Ivyanne Elborough played football on the freshman team at Evansville High School in Wisconsin. She was the only female member of the team. Her coach, Ron Grovesteen, apparently did not like having a girl on the team. He regularly failed to unlock the girls’ locker room, so Elborough had to find someone with a key to let her in so she could get her equipment. This made her late to practice, an infraction Grovesteen punished with pushups. Grovesteen also supplied the boys’ locker room with snacks, and posted a copy of the practice schedule there. Elborough, of course, was not permitted in the boys locker room. Elborough also alleges, that Grovesteen told Elborough she had to get her hair cut like a boy, though Grovesteen denies this.
Despite complaints by Elborough’s mother to the athletic director and the district administrator about the key situation, when Elborough showed up for practice on August 30, 2007, the girls’ locker room was, again, locked. Elborough could not find anyone to let her in, so she went to practice without putting on her protective gear. Coach Grovesteen nevertheless allowed her to participate in practice, and Elborough broke her clavicle during a form blocking drill.
Elborough sued the school district under Title IX and the Equal Protection Clause, but a federal court judge in Wisconsin recently dismissed her Title IX claim. Though it appeared likely that the coach allowed Elborough to play without pads because she was a girl, the court reasoned that the district could not be liable for this decision because officials did not have notice that Elborough could get hurt at practice as a result of sex discrimination. As for the other examples of discrimination, including the locked doors, the snacks, and the haircut remark, the judge cited the maxim that “the law does not concern itself with trifles” before deeming them too insignificant to render the school district liable.
The court did not throw out Elborough’s Equal Protection claim, so she still will be able to press her case against the school district. But the judge’s decision on the Title IX claim is wrong, wrong, wrong, and needs to be reversed on appeal so that it does not create bad precedent in future cases. The problem is that the judge considered this case under sexual harassment standards, rather than as a case about direct, intentional discrimination. Her concern with notice and materiality of harm derives from cases like Davis, where the Supreme Court held that a school district could be liable when students harass and bully each other. The court did not wish to create a floodgate of litigation for every little jaunt and jab between students, so it set forth the requirements for notice, deliberate indifference, and harm to the plaintiff in the form of impairment to her education. Elborough’s case is about participation, not sexual harassment. A coach can’t erect obstacles to a player’s participation, such as throwing her into a practice drill without pads in the apparent hopes that she’ll get roughed up and quit, simply because he doesn’t like her gender. “Notice” does not come in to play because the school official in a position to prevent this discrimination is the coach himself, who certainly has notice of his own conduct! The court that decided Mercer v. Duke University, for example, did not ask whether the university had notice of the discriminatory treatment the head football coach was dishing out to his female kicker before ruling that such intentional discrimination was unlawful under Title IX.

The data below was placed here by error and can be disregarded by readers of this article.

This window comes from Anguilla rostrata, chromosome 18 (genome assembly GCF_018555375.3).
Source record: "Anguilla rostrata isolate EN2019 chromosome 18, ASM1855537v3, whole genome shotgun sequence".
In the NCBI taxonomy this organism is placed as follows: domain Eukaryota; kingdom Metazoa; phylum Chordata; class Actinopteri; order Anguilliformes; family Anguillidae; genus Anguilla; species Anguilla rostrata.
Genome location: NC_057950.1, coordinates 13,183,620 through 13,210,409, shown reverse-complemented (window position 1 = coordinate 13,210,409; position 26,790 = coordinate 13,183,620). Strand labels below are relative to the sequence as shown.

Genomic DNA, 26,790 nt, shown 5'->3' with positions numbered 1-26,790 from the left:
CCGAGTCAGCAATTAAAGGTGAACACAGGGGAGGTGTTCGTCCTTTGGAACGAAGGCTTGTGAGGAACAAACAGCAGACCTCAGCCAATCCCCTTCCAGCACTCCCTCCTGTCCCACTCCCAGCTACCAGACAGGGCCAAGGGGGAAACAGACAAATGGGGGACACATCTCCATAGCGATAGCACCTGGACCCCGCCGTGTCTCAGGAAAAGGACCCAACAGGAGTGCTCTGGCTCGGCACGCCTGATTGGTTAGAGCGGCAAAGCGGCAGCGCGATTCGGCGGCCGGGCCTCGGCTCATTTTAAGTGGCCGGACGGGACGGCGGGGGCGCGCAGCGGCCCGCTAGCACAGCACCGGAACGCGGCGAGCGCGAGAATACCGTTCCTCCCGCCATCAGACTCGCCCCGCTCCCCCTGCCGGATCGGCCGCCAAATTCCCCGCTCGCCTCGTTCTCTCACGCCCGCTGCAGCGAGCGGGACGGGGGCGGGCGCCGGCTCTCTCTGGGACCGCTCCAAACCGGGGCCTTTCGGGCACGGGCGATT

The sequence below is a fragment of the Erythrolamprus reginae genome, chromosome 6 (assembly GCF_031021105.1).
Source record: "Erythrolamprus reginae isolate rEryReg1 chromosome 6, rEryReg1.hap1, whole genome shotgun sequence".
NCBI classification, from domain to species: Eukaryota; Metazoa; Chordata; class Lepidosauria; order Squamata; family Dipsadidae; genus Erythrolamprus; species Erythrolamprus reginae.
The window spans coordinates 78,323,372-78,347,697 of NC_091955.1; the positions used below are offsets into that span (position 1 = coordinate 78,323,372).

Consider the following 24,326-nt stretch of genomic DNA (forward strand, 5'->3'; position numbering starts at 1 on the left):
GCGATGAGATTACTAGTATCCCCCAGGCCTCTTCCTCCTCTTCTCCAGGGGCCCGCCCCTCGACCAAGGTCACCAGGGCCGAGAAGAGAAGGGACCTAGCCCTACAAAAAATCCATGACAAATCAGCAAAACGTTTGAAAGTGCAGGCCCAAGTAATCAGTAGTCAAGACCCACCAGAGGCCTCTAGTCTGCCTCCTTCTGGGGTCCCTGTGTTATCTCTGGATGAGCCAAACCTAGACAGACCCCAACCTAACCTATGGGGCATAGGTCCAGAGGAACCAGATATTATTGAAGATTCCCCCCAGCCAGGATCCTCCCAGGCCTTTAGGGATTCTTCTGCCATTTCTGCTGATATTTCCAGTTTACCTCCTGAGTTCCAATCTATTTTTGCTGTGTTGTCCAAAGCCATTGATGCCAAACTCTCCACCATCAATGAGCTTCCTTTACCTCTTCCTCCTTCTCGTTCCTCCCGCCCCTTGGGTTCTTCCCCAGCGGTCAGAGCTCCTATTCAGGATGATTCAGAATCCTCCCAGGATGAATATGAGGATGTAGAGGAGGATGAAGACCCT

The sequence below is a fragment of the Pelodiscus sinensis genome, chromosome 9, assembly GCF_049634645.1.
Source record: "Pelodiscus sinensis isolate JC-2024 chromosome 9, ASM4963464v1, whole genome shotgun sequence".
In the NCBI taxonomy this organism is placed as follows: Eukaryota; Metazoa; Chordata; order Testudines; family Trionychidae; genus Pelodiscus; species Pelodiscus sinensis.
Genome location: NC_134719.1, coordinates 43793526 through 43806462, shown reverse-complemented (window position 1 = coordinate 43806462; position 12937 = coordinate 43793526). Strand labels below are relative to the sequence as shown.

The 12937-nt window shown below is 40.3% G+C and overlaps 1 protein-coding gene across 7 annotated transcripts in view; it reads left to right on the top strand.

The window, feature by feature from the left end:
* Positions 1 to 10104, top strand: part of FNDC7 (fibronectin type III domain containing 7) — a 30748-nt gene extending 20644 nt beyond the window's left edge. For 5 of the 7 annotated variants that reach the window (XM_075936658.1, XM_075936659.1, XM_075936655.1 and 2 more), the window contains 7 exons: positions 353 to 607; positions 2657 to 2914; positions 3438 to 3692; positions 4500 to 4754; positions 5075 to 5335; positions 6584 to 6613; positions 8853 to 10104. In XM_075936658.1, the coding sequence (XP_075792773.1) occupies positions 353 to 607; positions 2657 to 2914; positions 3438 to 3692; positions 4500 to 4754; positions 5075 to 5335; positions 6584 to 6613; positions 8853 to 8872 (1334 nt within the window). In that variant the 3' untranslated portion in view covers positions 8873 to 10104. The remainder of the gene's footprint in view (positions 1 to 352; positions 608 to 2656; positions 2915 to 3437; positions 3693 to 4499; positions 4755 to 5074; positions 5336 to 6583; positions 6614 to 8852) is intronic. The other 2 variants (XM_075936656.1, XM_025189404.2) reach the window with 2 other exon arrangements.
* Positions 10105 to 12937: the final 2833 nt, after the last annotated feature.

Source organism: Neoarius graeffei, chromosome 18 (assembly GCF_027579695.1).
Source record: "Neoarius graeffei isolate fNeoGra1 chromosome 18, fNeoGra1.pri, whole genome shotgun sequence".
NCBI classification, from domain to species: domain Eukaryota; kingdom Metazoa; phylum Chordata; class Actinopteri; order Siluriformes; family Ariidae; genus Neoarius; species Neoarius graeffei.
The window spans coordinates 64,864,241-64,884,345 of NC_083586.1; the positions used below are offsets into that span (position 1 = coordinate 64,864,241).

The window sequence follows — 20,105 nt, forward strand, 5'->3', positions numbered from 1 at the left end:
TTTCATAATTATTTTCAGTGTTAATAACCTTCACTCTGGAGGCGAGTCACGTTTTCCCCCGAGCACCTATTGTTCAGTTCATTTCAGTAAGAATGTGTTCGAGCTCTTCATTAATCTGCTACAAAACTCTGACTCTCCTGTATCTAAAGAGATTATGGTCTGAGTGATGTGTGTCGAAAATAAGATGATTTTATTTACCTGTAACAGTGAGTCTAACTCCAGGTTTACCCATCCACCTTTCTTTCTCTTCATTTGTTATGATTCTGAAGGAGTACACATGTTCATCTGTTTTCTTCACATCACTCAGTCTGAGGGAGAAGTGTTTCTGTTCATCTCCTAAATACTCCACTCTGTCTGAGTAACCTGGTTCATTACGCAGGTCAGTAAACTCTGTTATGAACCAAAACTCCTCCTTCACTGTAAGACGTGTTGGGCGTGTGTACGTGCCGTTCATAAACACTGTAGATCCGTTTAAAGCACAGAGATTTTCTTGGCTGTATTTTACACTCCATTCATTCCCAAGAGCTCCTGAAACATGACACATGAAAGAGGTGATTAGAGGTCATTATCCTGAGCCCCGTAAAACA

Moreover, the locker room issue and even the snacks amount to more than just a “trifle” — they are both physical and symbolic lack of access to the football program, intended to make Elborough feel different and inferior because of her sex. What’s more, Title IX regulations say that equity is measured in part by whether girls have similar access to the benefits of participation, including such benefits as access to facilities, including locker rooms, and meals. These regulatory interpretation underscores that that access to participation is about more than just what goes on on the field.
I hope that the plaintiff appeals this decision. Unfortunately, this judge is not the first one to conflate the notice requirement from harassment cases into athletics participation cases. We clearly need an appellate court decision on this issue to address this confusion.
Decision is: Elborough v. Evansville 2009 WL 1773135 (W.D. Wis. June 23, 2009).